Object: Decorative box

Decorative box
Chinese (?)
ca. 1910
Materials: metal, enamel

This small decorative box is a lovely example of cloisonné decoration. Cloisonné is a technique for decorating metal objects that dates back to at least the 13th century BCE on the island of Cyprus. This technique uses fine metal wire, bent or hammered to form complex designs on the surface of a metal container or object. The spaces enclosed by the wire are filled with a colored glass paste, or enamel. Once all the design is filled with enamel the object is heated to “melt” the paste into a solid glass-like substance. As it is heated the glass paste often shrinks and the process must be repeated several times to fill in the designs. Once all the openings, or cloisons, are completely filled with enamel the surface of the vessel is polished to ensure the metal partitions are visible. Sometimes the exposed metal work is then gilded. The cloisonné technique has been used by many cultures, and historic examples have been found in Greece, Britain, the Byzantine Empire, as well as China and Japan.

The following video shows a modern artist making a piece of cloisonné jewelry. [Kathryn S. (Barr) McCloud]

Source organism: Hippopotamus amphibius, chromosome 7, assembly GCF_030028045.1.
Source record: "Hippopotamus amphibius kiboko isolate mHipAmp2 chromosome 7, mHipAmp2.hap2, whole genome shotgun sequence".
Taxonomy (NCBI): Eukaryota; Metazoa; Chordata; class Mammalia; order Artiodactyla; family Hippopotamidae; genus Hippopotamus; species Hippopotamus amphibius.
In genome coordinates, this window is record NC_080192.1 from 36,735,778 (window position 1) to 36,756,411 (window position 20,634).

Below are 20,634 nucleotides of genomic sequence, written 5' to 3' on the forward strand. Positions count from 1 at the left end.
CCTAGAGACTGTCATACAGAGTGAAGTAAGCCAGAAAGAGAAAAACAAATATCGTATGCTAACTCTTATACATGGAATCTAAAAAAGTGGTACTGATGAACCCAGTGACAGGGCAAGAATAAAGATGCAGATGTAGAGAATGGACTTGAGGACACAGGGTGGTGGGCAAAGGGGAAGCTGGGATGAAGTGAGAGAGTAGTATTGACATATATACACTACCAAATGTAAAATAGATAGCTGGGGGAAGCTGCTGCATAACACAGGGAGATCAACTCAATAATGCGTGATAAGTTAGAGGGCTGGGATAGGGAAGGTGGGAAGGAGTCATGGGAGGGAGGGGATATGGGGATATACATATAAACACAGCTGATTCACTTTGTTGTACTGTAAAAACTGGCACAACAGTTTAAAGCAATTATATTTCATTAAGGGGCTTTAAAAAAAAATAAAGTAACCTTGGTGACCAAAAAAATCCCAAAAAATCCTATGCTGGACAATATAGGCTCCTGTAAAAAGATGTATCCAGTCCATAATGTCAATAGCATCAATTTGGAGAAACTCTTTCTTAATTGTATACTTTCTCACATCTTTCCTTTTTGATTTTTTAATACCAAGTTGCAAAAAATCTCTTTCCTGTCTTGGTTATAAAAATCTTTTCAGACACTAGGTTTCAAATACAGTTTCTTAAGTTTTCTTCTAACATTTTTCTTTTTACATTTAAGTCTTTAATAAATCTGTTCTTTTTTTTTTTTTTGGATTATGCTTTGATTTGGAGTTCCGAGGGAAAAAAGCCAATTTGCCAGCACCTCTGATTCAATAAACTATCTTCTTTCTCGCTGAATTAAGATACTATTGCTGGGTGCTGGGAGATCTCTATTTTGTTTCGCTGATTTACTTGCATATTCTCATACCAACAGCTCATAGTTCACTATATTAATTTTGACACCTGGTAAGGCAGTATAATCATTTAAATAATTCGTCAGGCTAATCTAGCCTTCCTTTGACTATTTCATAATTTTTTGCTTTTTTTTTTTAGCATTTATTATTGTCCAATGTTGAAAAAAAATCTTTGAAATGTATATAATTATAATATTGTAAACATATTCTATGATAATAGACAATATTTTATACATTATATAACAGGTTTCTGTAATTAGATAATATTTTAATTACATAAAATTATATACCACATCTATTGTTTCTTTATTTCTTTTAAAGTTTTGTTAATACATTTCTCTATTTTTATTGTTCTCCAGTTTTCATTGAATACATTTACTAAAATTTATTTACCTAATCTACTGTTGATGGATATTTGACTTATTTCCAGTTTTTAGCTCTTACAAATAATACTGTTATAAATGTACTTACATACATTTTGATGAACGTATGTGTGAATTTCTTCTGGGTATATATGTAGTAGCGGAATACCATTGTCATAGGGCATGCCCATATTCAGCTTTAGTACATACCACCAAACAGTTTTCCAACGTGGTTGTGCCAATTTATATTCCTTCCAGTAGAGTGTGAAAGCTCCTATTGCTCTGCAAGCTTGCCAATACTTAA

Object: Opium Pipe

Opium pipe
Dynastic China
Asia: China
prior to 1950
Materials: Wood, ivory, brass, and ceramic

Pipes of this type were used in Dynastic China to smoke the drug opium. Opium has been ingested as a medicine and painkiller for thousands of years. Sometime in the middle of the 17th century people also began to smoke the drug for recreational purposes. It soon became a major trade good for a number of colonial powers operating out of Asia, like the East India Company. Opium is made from the seed pod of the opium poppy (Papaver somniferum), and contains varying amounts of alkaloids such as morphine, codeine, thebaine and papaverine that are still used in various pharmaceuticals and street drugs today. Opium is a highly addictive narcotic and its use as a painkiller must be strictly controlled. The addictive effects of opium were well known as early as the 1830s when it was said that nearly 9 of 10 Chinese men were thought to be opium addicts. This widespread addiction led Chinese officials of the Qing Dynasty to attempt to eliminate the substance from their country and further restrict trade with Britain, leading to the Opium Wars. Pipes of this type were designed with special pipe-bowls that were meant to vaporize the drug, rather than burn it like other types of pipe. Opium pipe-bowls were usually made of ceramic and depicted traditional Chinese symbols of longevity, wealth, and happiness.

The following video gives additional information on the opium poppy plant. [Kathryn S. (Barr) McCloud]